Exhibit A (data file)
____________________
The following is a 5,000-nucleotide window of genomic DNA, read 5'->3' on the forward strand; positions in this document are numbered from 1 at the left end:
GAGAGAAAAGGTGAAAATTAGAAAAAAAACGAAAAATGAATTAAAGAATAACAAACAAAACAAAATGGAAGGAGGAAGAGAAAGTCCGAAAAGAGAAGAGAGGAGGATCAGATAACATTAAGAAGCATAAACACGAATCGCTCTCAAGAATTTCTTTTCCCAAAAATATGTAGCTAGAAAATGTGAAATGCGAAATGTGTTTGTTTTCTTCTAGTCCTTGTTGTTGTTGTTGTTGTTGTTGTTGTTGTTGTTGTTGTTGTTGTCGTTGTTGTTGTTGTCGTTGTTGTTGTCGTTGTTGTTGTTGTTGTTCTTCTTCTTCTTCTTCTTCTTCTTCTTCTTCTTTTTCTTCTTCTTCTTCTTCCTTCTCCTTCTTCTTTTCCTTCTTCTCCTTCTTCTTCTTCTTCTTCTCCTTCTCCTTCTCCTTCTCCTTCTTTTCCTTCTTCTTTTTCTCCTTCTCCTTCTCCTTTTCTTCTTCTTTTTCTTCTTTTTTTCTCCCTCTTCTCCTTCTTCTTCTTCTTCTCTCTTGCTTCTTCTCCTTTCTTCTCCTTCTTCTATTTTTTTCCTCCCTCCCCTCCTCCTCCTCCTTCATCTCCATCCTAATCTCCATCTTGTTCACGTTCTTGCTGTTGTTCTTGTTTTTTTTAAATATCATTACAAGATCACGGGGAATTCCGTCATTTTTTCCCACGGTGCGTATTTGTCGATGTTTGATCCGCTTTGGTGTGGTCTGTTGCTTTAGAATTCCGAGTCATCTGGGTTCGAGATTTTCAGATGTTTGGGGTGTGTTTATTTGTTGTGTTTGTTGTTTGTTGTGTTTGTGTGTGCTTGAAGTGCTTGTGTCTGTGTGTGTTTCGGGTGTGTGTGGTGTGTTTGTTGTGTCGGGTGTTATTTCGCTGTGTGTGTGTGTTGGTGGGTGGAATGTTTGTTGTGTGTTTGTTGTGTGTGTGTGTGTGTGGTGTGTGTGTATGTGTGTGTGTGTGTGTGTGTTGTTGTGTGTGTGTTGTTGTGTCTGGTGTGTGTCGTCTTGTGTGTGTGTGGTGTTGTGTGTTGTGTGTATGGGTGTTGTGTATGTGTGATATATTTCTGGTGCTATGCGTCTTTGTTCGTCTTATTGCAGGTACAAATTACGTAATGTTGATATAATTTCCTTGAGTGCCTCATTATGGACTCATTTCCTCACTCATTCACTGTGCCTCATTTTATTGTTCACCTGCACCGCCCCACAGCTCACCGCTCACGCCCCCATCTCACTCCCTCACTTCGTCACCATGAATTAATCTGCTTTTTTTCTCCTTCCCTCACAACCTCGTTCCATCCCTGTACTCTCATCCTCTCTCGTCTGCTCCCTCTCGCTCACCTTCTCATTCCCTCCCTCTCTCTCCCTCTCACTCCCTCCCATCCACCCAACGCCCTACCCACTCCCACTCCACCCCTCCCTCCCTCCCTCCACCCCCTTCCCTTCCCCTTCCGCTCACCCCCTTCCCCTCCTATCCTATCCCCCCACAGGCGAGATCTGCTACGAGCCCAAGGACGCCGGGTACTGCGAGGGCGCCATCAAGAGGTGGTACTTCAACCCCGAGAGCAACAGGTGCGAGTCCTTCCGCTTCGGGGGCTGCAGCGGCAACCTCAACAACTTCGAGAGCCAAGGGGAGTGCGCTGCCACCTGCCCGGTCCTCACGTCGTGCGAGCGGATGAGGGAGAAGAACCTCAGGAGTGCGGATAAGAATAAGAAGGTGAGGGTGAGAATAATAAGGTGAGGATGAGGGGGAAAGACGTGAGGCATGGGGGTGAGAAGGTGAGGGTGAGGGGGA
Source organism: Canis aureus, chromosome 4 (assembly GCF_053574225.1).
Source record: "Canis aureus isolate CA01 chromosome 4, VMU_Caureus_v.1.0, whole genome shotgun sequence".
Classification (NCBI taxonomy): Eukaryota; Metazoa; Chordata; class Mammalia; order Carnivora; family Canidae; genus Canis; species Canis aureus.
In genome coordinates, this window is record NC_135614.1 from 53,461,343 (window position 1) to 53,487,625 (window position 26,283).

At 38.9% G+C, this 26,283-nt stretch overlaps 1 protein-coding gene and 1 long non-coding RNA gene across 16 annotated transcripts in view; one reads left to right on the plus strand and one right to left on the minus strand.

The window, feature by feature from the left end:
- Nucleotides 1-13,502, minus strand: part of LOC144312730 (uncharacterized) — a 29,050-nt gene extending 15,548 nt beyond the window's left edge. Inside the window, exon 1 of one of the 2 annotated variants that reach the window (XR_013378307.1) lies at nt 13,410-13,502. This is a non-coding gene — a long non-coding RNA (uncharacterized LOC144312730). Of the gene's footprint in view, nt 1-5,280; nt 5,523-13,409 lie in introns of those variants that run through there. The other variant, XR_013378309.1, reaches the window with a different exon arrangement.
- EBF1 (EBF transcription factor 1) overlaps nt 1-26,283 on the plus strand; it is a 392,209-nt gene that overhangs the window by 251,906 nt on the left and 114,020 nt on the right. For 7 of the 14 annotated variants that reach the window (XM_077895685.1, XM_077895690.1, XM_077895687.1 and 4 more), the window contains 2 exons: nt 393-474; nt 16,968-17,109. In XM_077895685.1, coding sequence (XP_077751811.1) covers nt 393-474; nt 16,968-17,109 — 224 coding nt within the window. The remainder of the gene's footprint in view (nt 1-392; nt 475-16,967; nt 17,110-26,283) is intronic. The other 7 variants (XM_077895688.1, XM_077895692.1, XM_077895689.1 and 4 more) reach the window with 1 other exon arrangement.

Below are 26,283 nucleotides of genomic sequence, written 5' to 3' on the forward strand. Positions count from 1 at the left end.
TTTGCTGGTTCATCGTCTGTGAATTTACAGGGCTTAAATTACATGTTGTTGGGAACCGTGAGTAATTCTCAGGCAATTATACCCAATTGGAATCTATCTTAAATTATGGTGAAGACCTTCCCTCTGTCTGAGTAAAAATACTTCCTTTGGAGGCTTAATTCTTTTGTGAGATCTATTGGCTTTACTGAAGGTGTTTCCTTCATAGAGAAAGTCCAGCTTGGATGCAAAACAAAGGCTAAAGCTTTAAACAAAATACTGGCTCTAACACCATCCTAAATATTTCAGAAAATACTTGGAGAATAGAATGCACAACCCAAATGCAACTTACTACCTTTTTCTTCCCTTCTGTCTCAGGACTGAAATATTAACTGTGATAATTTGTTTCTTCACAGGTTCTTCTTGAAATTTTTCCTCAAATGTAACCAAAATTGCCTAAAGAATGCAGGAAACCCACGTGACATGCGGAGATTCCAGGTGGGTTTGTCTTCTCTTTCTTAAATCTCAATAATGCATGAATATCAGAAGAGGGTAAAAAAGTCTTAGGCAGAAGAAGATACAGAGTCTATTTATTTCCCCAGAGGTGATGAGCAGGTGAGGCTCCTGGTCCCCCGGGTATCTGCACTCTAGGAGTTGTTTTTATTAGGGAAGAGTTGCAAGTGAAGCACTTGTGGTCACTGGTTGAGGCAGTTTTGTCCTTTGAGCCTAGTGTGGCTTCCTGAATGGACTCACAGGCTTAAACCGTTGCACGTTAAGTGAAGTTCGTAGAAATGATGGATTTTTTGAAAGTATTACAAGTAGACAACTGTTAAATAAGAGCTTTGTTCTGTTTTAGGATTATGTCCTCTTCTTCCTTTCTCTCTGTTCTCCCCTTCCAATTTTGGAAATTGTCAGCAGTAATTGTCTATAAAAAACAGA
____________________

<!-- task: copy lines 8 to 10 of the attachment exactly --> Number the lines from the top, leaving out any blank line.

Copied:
The window, feature by feature from the left end:
- Nucleotides 1-13,502, minus strand: part of LOC144312730 (uncharacterized) — a 29,050-nt gene extending 15,548 nt beyond the window's left edge. Inside the window, exon 1 of one of the 2 annotated variants that reach the window (XR_013378307.1) lies at nt 13,410-13,502. This is a non-coding gene — a long non-coding RNA (uncharacterized LOC144312730). Of the gene's footprint in view, nt 1-5,280; nt 5,523-13,409 lie in introns of those variants that run through there. The other variant, XR_013378309.1, reaches the window with a different exon arrangement.
- EBF1 (EBF transcription factor 1) overlaps nt 1-26,283 on the plus strand; it is a 392,209-nt gene that overhangs the window by 251,906 nt on the left and 114,020 nt on the right. For 7 of the 14 annotated variants that reach the window (XM_077895685.1, XM_077895690.1, XM_077895687.1 and 4 more), the window contains 2 exons: nt 393-474; nt 16,968-17,109. In XM_077895685.1, coding sequence (XP_077751811.1) covers nt 393-474; nt 16,968-17,109 — 224 coding nt within the window. The remainder of the gene's footprint in view (nt 1-392; nt 475-16,967; nt 17,110-26,283) is intronic. The other 7 variants (XM_077895688.1, XM_077895692.1, XM_077895689.1 and 4 more) reach the window with 1 other exon arrangement.